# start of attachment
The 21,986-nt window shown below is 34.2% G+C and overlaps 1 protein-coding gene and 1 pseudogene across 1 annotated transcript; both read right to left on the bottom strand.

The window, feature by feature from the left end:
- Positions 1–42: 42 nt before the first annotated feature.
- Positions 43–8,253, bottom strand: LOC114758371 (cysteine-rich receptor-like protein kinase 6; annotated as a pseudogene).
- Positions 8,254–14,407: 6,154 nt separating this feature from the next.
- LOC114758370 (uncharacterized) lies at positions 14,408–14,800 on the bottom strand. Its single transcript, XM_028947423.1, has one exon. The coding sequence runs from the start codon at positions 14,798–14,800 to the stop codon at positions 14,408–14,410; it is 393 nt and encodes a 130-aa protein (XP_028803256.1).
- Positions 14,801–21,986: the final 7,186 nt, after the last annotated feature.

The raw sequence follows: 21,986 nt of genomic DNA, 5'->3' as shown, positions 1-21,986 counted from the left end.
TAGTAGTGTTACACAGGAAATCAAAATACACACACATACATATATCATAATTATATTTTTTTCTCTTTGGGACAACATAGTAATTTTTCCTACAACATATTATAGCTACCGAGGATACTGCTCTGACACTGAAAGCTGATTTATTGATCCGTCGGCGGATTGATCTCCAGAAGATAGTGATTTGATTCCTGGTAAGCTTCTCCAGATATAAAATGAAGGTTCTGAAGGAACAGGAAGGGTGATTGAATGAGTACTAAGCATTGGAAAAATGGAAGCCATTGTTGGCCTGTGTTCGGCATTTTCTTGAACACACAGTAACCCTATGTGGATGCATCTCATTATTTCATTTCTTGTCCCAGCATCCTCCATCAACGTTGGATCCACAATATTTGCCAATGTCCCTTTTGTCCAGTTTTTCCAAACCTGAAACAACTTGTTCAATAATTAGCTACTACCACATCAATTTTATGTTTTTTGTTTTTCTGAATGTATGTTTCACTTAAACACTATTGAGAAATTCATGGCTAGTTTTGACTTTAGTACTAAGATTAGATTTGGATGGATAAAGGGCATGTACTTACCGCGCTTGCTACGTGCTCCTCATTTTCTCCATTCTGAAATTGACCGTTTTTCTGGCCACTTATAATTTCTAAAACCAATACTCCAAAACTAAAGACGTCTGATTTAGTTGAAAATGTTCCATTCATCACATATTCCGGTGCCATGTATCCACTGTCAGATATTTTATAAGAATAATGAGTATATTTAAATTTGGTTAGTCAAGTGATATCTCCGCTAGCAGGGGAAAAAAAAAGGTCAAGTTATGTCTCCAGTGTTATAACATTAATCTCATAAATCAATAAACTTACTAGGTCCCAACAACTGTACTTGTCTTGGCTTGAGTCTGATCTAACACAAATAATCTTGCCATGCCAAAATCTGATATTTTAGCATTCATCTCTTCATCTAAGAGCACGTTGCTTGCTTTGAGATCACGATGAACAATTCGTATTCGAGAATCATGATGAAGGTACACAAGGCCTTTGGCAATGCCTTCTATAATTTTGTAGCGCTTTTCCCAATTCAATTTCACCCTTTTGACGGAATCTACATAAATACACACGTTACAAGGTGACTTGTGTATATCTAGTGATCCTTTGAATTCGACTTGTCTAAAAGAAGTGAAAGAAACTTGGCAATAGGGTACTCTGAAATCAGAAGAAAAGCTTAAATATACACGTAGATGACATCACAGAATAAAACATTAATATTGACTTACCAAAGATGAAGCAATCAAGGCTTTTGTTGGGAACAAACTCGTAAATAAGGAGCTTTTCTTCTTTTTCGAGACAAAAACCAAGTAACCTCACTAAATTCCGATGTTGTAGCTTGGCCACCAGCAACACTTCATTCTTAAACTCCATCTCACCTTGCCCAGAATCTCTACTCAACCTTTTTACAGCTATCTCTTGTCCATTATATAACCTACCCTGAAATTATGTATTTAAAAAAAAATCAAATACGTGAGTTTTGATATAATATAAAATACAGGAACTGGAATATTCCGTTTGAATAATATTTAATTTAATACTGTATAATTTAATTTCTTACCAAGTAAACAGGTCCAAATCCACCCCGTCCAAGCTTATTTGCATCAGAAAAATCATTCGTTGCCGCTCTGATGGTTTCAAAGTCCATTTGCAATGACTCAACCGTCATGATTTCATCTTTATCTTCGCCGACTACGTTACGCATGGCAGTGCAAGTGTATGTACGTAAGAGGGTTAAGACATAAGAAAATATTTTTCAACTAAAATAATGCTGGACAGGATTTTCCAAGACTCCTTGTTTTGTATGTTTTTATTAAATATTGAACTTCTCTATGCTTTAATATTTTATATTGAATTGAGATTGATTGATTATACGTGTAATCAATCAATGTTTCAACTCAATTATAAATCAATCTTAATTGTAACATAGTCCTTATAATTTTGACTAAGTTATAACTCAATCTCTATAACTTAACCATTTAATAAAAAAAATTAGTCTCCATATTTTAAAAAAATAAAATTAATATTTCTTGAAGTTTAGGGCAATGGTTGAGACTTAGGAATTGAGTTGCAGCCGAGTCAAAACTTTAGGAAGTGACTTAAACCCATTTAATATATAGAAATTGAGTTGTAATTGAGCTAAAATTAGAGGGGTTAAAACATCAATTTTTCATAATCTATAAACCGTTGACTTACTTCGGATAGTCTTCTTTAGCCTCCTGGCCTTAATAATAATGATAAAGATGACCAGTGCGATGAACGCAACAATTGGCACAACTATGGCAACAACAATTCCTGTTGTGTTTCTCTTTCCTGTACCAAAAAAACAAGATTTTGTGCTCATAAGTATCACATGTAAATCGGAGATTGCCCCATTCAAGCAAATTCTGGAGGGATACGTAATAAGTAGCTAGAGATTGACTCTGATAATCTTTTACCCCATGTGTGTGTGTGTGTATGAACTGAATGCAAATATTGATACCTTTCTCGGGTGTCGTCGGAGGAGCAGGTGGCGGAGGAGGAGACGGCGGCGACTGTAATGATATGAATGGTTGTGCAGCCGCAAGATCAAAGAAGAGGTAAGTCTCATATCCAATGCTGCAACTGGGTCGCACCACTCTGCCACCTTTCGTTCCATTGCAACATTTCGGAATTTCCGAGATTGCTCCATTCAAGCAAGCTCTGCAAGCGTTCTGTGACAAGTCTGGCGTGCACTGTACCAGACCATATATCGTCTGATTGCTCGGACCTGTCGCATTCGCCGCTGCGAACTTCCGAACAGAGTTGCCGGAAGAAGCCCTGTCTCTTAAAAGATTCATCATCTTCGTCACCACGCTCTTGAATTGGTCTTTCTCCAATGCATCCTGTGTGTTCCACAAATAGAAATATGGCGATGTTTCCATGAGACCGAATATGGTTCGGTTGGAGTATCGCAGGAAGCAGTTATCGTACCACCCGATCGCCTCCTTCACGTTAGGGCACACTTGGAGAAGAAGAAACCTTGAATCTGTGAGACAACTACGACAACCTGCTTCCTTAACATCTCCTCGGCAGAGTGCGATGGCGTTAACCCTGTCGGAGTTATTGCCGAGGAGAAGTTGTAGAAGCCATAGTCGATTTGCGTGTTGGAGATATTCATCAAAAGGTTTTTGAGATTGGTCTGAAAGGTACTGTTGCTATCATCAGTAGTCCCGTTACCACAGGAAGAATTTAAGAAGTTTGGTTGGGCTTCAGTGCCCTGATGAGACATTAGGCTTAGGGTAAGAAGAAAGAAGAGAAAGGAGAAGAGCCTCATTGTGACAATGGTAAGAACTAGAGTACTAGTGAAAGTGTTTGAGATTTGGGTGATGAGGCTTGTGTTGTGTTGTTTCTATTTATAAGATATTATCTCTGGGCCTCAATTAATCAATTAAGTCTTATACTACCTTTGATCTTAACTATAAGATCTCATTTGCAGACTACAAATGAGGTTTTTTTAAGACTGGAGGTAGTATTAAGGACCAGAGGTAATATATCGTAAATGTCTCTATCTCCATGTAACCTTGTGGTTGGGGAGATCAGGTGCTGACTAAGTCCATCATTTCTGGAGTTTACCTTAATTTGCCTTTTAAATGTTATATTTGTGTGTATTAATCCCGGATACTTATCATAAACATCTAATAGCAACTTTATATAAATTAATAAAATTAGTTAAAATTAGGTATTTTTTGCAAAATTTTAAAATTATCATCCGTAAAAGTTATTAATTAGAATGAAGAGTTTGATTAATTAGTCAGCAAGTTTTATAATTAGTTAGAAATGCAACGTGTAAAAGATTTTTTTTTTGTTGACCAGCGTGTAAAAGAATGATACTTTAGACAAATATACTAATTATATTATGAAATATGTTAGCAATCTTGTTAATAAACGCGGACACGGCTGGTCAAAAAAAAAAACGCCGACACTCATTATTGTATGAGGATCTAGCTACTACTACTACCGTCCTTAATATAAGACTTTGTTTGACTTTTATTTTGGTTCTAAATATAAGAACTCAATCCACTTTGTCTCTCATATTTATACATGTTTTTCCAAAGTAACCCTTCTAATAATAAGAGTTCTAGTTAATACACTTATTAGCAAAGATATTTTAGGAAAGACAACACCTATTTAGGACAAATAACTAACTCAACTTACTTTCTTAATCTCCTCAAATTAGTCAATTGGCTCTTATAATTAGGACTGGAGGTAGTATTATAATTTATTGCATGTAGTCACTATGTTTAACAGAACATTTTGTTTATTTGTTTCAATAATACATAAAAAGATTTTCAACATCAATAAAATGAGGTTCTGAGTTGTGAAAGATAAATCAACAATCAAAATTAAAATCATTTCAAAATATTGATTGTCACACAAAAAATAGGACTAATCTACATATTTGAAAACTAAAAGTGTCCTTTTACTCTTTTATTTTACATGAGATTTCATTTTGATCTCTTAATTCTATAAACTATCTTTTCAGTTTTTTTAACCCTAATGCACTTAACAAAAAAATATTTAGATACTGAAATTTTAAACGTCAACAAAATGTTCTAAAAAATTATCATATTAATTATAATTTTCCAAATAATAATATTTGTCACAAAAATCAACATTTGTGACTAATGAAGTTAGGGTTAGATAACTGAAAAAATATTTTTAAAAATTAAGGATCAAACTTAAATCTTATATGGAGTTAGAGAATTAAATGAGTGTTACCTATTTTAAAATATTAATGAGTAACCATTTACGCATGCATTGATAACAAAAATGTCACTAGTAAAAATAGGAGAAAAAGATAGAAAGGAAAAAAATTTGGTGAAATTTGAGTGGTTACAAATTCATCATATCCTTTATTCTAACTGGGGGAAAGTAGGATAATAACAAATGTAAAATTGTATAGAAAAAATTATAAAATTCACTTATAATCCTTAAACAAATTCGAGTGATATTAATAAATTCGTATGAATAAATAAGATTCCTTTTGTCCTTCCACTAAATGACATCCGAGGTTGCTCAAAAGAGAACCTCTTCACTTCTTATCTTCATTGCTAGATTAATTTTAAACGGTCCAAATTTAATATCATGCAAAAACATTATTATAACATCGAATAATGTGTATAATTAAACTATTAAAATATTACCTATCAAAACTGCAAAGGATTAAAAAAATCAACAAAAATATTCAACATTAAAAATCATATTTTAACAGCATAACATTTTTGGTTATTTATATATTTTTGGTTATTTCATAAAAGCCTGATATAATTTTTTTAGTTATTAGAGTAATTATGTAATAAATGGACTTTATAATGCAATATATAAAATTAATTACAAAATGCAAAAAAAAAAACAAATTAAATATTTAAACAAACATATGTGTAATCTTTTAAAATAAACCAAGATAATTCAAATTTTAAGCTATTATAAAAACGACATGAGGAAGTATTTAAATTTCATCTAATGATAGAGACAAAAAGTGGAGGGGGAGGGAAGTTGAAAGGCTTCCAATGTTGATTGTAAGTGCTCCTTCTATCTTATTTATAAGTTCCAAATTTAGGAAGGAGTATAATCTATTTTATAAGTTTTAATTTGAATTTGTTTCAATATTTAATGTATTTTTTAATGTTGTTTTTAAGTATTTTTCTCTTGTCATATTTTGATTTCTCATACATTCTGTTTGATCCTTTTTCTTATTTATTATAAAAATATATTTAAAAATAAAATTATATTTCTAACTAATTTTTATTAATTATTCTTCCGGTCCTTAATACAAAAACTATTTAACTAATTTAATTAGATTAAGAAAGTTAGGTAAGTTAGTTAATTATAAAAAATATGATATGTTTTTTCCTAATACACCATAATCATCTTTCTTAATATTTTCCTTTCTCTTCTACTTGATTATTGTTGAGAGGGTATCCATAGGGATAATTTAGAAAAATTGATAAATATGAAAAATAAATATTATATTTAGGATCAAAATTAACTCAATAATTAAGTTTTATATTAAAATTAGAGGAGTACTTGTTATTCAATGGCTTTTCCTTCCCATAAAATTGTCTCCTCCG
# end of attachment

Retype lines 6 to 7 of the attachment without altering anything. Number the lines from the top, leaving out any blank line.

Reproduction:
- LOC114758370 (uncharacterized) lies at positions 14,408–14,800 on the bottom strand. Its single transcript, XM_028947423.1, has one exon. The coding sequence runs from the start codon at positions 14,798–14,800 to the stop codon at positions 14,408–14,410; it is 393 nt and encodes a 130-aa protein (XP_028803256.1).
- Positions 14,801–21,986: the final 7,186 nt, after the last annotated feature.